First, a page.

Posted by: Lisa Hill | November 18, 2012

The Children, by Ida Jessen, translated by Don Bartlett


I’ve never been to any of the Nordic countries, so reading this Danish novel was armchair travel for me.

It’s the story of Solvej, a young woman whose choices have compromised all kinds of relationships.  When the story opens she is driving to an isolated farmhouse that she has rented so that she can be near her small daughter.  Her ex-husband Morten and his new unfriendly wife have custody of the child because Solvej took off with a lover and abandoned her.  Now she misses Christiane and wants to re-establish the maternal relationship.  She has no money, no job, and Morten won’t let her see Christiane more than once a fortnight.

Solvej’s mother has come with her on this journey.  She has her doubts about the wisdom of Solvej’s decision, but in a gentle contrast to the way Solvej has put her own needs first, she is there for her daughter when she is needed.  They share the perils of the journey over unfamiliar remote roads, slippery with mud.  She makes a meal while Solvej unpacks her scanty belongings.  She stays for a short while to see her daughter established in the farmhouse.  But unspoken between mother and daughter there is the gulf between how the generations have lived their lives and the choices they have made.

Behind all the sincere things they said, and behind the quiet rattle of cups on saucers, they were having a quite different conversation.  Was it the same one? It was impossible to know. But whatever Solvej said, her mother listened with infinite patience. Take this off my shoulders, Mother.  Of course, Solvej. (p. 8)

And it is so cold, so very, very cold.  Reading these early chapters set in the Danish winter will make you glad you are snuggled under the blankets as you read it!  The way Jessen evokes the cold of the farmhouse before Søren turns up to help her sort out the blockage in the chimney is emblematic of Solvej’s frozen soul.

Søren is the local Mr Fixit and a complete creep.  And yes, Solvej makes another stupid decision to let him into her life.   Sex as a palliative for melancholy and sex as excitement in a dull life are a theme in this book, and alas, it seems also that it is women who pay the price.  It’s not a moralising book, but it’s exploring the idea that no, you can’t have it all, because guilt, grief and resentment catch up with you.  The generation that tried to have it all is now being judged by their children, and found wanting.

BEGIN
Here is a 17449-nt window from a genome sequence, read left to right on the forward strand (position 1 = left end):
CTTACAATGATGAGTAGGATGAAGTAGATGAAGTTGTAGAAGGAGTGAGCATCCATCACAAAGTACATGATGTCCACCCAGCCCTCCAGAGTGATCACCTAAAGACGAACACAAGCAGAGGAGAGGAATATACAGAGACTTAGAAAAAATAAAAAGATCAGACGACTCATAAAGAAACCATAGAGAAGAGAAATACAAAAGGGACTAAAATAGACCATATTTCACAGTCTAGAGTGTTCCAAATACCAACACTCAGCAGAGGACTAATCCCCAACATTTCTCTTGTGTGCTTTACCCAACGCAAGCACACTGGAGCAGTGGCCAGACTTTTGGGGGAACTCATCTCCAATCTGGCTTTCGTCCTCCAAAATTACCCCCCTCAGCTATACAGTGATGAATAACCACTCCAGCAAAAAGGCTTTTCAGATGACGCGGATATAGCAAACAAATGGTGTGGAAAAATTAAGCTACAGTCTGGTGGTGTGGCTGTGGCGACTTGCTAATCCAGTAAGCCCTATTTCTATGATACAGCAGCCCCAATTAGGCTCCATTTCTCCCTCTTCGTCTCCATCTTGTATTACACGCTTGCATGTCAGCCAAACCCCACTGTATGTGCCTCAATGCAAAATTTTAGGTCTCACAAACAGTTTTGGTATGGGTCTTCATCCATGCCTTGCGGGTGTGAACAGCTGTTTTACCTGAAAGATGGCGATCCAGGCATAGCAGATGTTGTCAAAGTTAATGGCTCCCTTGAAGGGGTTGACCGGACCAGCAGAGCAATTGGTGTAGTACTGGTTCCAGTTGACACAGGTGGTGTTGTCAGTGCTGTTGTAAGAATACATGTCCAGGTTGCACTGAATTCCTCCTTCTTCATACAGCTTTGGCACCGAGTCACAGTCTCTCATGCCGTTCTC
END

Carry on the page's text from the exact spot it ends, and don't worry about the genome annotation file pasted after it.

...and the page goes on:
Solvej eventually gets a job as a health visitor, a job somewhat like the ‘baby health centre sisters’  who used to make home visits to new mothers here in Australia.  The Baby Health Centre was a hive of activity when I was a young mother living in a country town in the early 1970s, and as far as I was concerned they were angels.  Their help, guidance and reassurance was invaluable, and I used to look forward to my regular visits to the Centre where of course there were also plenty of other young mums with whom I soon established great friendships.

I’m afraid I never gave any thought to the worries that the sisters might have had.  The system in Denmark seems to be a bit different in that the home visits went beyond the first week or two, and Solvej has to learn not to make judgements about some of the families she encounters.  The irony isn’t overplayed, but Solvej is young herself, and preoccupied with her own problems, and it is she who has to decide when to intervene and when to leave things be.   It isn’t easy for her when she suspects that a child isn’t developing normally or that there’s domestic violence in the home.

The blurb calls this novel a thriller, but it’s more of a psychological thriller and if you read it expecting some great climax or cathartic moment you will be disappointed.  There are moments of drama, but it is mostly a slow unfolding of the lives of women and the consequences of the decisions they make.  It’s badged as the winner of The Golden Laurels which (not to be confused with film awards of the same name) is a Danish bookseller award.

There’s a very good review of this book at a Danish literary magazine called Kunst and a  moody trailer at You Tube.   (Put your jumper and some warm socks on before you watch it).

Author: Ida Jessen
Title: The Children
Translated from the Danish by Don Bartlett
Publisher: UWAP (University of Western Australia Publishing)  2012
ISBN: 9781742584355
Source: Review copy courtesy of UWAP.

Availability:
Fishpond: The Children

Or direct from UWAP (where you can also read an extract and find Book Group notes).


Responses

  1. like sound of this one lisa ,As said on twitter not read many danish writers so this one be good to add to list ,all the best stu

    • I really pleased to see that more and more of our publishers are venturing into translated fiction.


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